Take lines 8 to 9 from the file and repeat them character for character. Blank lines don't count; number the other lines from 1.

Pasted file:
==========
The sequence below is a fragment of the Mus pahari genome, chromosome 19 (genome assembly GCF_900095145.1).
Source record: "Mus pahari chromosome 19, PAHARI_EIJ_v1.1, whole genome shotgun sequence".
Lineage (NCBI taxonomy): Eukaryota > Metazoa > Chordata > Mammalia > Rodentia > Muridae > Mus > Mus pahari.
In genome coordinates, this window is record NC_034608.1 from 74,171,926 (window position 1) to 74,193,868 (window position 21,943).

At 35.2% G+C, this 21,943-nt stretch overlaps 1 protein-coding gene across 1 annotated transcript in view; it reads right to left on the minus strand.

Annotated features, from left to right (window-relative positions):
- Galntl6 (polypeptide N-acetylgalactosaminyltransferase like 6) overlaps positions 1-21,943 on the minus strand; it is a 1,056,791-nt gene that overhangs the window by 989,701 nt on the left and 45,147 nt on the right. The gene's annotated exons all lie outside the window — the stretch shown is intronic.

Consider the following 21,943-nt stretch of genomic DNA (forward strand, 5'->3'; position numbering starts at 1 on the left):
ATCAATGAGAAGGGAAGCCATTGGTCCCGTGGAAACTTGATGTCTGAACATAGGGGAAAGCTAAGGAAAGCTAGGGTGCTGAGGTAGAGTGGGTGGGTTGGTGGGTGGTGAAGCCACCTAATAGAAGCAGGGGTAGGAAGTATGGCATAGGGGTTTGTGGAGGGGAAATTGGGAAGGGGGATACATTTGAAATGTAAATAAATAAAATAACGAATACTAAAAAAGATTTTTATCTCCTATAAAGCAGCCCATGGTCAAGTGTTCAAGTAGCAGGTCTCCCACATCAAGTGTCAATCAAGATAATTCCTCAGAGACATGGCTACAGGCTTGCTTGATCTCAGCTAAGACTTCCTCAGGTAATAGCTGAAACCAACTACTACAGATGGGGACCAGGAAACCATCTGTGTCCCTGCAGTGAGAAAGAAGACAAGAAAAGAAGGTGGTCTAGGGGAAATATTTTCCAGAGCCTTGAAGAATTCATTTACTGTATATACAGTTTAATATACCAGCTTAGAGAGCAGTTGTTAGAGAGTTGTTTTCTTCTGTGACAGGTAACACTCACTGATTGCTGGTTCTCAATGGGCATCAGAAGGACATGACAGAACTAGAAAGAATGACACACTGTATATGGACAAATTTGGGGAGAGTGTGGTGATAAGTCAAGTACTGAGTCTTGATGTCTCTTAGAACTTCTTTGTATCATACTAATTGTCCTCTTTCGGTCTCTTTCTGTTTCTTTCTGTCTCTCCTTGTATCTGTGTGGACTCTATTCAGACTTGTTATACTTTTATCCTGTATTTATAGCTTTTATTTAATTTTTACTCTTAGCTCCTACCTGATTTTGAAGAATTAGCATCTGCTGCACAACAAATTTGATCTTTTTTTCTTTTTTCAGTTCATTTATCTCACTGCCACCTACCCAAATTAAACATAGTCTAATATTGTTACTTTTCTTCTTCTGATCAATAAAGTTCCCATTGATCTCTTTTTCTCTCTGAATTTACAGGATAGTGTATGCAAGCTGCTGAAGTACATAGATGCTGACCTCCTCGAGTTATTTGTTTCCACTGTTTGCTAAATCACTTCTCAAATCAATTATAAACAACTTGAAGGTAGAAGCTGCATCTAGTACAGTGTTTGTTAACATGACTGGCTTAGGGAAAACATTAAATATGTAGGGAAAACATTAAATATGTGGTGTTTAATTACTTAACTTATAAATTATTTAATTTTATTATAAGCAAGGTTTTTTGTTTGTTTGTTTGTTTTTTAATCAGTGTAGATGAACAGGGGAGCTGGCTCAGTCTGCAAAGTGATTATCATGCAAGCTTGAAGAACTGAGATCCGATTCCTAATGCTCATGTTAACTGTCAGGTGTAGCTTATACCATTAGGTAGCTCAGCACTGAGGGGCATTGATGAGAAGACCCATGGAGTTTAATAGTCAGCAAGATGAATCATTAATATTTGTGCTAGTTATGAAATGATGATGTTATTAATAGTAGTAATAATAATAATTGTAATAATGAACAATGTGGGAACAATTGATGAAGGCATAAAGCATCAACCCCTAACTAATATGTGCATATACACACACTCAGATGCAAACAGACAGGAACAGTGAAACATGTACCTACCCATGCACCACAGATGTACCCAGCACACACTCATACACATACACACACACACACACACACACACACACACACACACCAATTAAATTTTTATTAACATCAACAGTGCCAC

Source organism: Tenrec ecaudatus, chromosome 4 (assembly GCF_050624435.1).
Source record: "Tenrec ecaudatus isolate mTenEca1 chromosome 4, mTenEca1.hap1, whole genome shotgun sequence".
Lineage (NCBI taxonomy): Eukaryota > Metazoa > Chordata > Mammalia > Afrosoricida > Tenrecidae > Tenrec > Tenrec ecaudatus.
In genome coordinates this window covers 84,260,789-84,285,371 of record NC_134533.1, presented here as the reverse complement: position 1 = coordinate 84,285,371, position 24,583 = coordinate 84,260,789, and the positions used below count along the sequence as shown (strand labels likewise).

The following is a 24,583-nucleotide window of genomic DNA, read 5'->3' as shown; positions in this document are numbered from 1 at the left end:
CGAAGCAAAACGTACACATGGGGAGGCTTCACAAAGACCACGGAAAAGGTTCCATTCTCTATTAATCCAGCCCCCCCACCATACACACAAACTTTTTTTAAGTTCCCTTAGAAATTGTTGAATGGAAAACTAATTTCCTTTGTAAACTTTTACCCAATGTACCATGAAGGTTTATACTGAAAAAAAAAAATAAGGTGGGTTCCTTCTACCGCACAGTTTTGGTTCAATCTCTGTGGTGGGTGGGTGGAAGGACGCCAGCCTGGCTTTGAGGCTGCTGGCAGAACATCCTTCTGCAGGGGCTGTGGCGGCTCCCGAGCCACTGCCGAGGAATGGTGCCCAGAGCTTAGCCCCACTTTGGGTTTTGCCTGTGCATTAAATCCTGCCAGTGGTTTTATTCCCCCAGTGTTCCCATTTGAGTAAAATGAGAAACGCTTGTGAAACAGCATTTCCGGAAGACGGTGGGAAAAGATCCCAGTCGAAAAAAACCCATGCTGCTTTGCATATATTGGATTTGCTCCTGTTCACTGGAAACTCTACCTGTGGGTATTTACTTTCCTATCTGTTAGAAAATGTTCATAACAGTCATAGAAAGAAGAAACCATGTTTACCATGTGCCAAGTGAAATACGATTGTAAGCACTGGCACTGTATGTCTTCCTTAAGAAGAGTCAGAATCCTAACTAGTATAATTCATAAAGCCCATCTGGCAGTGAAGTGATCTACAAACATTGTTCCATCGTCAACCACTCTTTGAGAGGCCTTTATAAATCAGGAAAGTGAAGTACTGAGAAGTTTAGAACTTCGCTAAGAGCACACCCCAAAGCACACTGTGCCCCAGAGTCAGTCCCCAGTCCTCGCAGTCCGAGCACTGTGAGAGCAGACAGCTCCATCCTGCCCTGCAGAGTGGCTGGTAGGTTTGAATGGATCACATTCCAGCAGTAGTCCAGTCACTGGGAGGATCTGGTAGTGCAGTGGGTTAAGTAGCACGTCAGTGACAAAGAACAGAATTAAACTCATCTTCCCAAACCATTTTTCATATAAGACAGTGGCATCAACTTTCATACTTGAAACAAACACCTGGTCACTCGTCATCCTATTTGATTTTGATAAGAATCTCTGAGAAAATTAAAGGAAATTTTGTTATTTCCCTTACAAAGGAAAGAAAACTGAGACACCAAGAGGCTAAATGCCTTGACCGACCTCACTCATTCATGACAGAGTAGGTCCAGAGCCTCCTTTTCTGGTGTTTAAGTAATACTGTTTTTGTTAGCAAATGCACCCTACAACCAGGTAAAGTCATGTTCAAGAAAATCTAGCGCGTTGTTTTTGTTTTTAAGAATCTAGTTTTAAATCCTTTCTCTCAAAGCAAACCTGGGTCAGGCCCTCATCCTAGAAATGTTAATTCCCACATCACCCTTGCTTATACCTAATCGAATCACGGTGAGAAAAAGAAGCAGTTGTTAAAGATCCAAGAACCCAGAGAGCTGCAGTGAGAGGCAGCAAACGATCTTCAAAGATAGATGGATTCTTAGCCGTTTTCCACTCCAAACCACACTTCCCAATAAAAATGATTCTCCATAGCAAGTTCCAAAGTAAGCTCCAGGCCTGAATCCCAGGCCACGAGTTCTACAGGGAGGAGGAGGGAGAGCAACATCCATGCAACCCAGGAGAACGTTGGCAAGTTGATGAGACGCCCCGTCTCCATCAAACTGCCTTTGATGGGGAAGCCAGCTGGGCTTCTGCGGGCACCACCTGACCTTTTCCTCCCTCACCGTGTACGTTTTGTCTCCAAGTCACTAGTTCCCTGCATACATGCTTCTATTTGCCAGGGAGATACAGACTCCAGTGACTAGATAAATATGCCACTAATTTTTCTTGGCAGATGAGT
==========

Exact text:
Consider the following 21,943-nt stretch of genomic DNA (forward strand, 5'->3'; position numbering starts at 1 on the left):
ATCAATGAGAAGGGAAGCCATTGGTCCCGTGGAAACTTGATGTCTGAACATAGGGGAAAGCTAAGGAAAGCTAGGGTGCTGAGGTAGAGTGGGTGGGTTGGTGGGTGGTGAAGCCACCTAATAGAAGCAGGGGTAGGAAGTATGGCATAGGGGTTTGTGGAGGGGAAATTGGGAAGGGGGATACATTTGAAATGTAAATAAATAAAATAACGAATACTAAAAAAGATTTTTATCTCCTATAAAGCAGCCCATGGTCAAGTGTTCAAGTAGCAGGTCTCCCACATCAAGTGTCAATCAAGATAATTCCTCAGAGACATGGCTACAGGCTTGCTTGATCTCAGCTAAGACTTCCTCAGGTAATAGCTGAAACCAACTACTACAGATGGGGACCAGGAAACCATCTGTGTCCCTGCAGTGAGAAAGAAGACAAGAAAAGAAGGTGGTCTAGGGGAAATATTTTCCAGAGCCTTGAAGAATTCATTTACTGTATATACAGTTTAATATACCAGCTTAGAGAGCAGTTGTTAGAGAGTTGTTTTCTTCTGTGACAGGTAACACTCACTGATTGCTGGTTCTCAATGGGCATCAGAAGGACATGACAGAACTAGAAAGAATGACACACTGTATATGGACAAATTTGGGGAGAGTGTGGTGATAAGTCAAGTACTGAGTCTTGATGTCTCTTAGAACTTCTTTGTATCATACTAATTGTCCTCTTTCGGTCTCTTTCTGTTTCTTTCTGTCTCTCCTTGTATCTGTGTGGACTCTATTCAGACTTGTTATACTTTTATCCTGTATTTATAGCTTTTATTTAATTTTTACTCTTAGCTCCTACCTGATTTTGAAGAATTAGCATCTGCTGCACAACAAATTTGATCTTTTTTTCTTTTTTCAGTTCATTTATCTCACTGCCACCTACCCAAATTAAACATAGTCTAATATTGTTACTTTTCTTCTTCTGATCAATAAAGTTCCCATTGATCTCTTTTTCTCTCTGAATTTACAGGATAGTGTATGCAAGCTGCTGAAGTACATAGATGCTGACCTCCTCGAGTTATTTGTTTCCACTGTTTGCTAAATCACTTCTCAAATCAATTATAAACAACTTGAAGGTAGAAGCTGCATCTAGTACAGTGTTTGTTAACATGACTGGCTTAGGGAAAACATTAAATATGTAGGGAAAACATTAAATATGTGGTGTTTAATTACTTAACTTATAAATTATTTAATTTTATTATAAGCAAGGTTTTTTGTTTGTTTGTTTGTTTTTTAATCAGTGTAGATGAACAGGGGAGCTGGCTCAGTCTGCAAAGTGATTATCATGCAAGCTTGAAGAACTGAGATCCGATTCCTAATGCTCATGTTAACTGTCAGGTGTAGCTTATACCATTAGGTAGCTCAGCACTGAGGGGCATTGATGAGAAGACCCATGGAGTTTAATAGTCAGCAAGATGAATCATTAATATTTGTGCTAGTTATGAAATGATGATGTTATTAATAGTAGTAATAATAATAATTGTAATAATGAACAATGTGGGAACAATTGATGAAGGCATAAAGCATCAACCCCTAACTAATATGTGCATATACACACACTCAGATGCAAACAGACAGGAACAGTGAAACATGTACCTACCCATGCACCACAGATGTACCCAGCACACACTCATACACATACACACACACACACACACACACACACACACACACACCAATTAAATTTTTATTAACATCAACAGTGCCAC